Patterson’s varied background gives her the perfect foundation to foster both adult and alternative education programs. And to hear the director tell it, there’s never a dull moment.

“I’m anything but bored!” she declares. With the new position in full swing, every day presents an exciting challenge for Patterson and her dedicated staff. Her greatest joy? “Seeing programs in action,” while getting to know the nearly 60 teachers and staff members generating the opportunities for student success magic.

One of the biggest accomplishments in Patterson’s two-and-a-half-month tenure was helping to launch the long-awaited Virtual Academy, a high-quality educational experience to serve as an alternative to traditional distance and in-person learning. With about 300 TK-12 students, the program hit its stride in the very first month, providing a resounding win for alternative education in the district.

“It’s something they talked about doing for many years,” reflects Patterson. “Obviously, with COVID-19 and the current circumstances, there was a great opportunity to get the program off the ground.’”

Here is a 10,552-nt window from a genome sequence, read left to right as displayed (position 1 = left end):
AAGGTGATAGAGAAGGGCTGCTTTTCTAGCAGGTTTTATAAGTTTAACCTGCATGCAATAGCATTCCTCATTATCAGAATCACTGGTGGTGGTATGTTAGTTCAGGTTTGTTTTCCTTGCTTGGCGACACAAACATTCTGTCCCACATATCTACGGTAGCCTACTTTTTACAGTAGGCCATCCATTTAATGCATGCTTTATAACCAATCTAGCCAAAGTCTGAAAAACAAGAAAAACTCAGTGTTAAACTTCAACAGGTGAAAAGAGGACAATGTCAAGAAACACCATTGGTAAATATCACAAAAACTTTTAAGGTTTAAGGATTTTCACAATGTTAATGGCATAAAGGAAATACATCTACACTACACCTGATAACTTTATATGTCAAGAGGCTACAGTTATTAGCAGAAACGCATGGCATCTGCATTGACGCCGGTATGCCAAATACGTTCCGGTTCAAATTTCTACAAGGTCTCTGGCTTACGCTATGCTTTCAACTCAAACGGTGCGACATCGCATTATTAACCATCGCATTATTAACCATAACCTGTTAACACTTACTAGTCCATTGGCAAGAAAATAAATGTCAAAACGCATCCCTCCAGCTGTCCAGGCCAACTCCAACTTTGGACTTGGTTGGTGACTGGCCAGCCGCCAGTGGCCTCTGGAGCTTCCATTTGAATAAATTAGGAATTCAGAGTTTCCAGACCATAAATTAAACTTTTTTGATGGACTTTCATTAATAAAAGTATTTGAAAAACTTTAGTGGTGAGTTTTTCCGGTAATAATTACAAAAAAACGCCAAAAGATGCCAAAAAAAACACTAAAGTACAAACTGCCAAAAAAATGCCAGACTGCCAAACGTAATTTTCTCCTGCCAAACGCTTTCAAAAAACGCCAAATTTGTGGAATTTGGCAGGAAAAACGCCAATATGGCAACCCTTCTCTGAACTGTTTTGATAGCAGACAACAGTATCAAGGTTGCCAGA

Students in the program earn credits toward high school graduation, just as they would if they were on campus. Even better, the academy is run by Garden Grove Unified teachers who make themselves available throughout the day. The primary difference is that learning is self-directed through classes powered by Edgenuity, a leading provider of online curriculum and blended learning solutions.

“It’s really great for students who work well independently,” shares Patterson. The academy is also the perfect solution for budding actresses, models, and future professional athletes, who can fit coursework around their busy schedules. Additionally, it’s providing a critical oasis for students who had health challenges even before the pandemic, making it difficult to come to school every day.